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Philip de László’s oil on canvas self-portrait (1925) is included in BADA fair’s 2019 loan exhibition. Courtesy of The de Laszlo Archive Trust © de Laszlo Foundation.

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De László as one of the most famous artists of his day and among the last proponents of Grand Manner portraiture. Two popes, four US presidents and many leading figures in politics, religion and industry were among his clients. By the end of his life he had been awarded 22 orders and 17 medals of merit by his royal sitters.

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Philip de László’s oil on board portrait of Countess Beatty, née Ethel Field (1911) is included in BADA fair’s 2019 loan exhibition. Courtesy of The de Laszlo Archive Trust © de Laszlo Foundation

Held at the next edition of the BADA Fair (March 20-26), the exhibition marks the 150th anniversary of his birth. It offers a selection of his masterpieces sourced on loan from private collections including early commissioned portraits, intimate depictions of family and friends and landscapes he painted for pleasure in his later years.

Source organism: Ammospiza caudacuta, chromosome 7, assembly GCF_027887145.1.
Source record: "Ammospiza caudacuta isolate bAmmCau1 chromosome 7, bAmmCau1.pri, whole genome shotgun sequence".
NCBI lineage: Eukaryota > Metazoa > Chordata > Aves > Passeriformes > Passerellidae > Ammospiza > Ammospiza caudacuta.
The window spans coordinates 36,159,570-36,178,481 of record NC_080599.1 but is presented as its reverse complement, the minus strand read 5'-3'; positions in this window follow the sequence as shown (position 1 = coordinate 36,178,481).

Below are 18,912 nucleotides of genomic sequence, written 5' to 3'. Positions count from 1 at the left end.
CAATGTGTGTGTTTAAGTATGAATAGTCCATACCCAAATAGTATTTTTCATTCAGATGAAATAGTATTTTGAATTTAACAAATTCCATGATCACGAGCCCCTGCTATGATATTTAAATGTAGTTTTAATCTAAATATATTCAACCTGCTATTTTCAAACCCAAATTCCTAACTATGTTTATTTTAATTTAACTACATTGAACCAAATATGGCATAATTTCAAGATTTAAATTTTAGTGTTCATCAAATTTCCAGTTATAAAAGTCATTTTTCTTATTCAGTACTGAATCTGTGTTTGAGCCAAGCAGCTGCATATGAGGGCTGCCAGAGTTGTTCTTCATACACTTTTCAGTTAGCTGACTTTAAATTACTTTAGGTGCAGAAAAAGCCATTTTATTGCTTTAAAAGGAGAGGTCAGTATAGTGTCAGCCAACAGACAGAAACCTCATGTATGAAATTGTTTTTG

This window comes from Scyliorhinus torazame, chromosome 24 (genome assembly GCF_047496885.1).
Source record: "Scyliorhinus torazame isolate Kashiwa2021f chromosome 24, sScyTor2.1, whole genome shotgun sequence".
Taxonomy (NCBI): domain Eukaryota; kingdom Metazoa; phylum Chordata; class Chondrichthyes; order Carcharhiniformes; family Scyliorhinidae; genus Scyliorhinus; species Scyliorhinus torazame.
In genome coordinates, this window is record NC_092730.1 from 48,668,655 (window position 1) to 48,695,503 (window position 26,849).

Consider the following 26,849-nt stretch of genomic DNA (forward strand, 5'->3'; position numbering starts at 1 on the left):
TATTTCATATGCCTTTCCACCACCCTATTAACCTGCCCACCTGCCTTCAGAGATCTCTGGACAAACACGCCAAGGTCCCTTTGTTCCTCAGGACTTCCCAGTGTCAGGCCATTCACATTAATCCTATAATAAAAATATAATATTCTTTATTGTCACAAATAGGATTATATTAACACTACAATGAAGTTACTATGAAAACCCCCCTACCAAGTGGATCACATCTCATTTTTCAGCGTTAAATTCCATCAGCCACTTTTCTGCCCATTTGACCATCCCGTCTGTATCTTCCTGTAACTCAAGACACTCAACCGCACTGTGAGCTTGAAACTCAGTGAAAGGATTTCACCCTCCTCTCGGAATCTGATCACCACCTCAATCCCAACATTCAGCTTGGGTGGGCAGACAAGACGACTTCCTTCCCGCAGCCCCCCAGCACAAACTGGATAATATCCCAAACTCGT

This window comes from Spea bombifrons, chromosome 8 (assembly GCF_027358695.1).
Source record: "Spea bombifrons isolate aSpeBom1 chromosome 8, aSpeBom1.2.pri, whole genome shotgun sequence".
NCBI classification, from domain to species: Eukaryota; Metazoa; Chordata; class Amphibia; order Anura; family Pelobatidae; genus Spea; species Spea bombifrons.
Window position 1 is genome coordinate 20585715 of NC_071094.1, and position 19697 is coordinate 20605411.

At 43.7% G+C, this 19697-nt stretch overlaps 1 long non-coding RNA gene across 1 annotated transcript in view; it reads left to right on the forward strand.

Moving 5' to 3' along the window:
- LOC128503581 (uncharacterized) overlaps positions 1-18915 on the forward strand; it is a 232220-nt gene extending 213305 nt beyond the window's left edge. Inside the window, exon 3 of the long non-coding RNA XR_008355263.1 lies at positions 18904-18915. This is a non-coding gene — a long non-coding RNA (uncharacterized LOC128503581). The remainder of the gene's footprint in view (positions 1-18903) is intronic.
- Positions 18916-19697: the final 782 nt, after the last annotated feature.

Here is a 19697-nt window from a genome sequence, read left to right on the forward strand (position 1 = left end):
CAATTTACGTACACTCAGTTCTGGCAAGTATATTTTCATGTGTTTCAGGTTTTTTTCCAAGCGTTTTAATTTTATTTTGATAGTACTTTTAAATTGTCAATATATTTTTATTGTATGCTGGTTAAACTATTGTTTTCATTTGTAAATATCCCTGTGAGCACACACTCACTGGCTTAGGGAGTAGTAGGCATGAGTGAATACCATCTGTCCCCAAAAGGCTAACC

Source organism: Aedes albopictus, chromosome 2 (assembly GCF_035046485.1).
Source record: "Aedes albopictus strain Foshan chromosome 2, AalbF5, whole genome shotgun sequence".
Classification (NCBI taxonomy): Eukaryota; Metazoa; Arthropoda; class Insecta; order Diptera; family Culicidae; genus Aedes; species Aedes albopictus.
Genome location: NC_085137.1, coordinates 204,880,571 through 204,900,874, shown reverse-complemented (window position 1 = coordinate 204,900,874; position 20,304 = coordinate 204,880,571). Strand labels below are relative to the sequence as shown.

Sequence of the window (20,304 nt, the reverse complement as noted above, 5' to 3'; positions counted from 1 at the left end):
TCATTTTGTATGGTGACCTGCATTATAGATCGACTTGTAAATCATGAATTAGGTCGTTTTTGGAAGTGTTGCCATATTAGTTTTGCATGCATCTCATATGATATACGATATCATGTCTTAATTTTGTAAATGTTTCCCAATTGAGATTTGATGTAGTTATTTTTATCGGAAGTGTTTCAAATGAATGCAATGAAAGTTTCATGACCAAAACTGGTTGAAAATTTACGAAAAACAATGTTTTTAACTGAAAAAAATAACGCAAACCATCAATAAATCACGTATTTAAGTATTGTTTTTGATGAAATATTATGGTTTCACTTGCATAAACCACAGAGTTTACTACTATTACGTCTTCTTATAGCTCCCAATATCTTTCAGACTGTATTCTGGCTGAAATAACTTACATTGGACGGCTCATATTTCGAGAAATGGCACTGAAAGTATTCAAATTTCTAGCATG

Among the pieces to be shown is a self-portrait he painted in 1925 created by working alla prima, applying layers of fresh paint before the first layer dried, which requires fast working. The speed of his style enabled him to complete his likeness in only two sittings.

It also includes images never before exhibited, sourced from the de Laszlo family collections. These include intimate portraits of his wife Lucy née Guinness and his sons John and Patrick.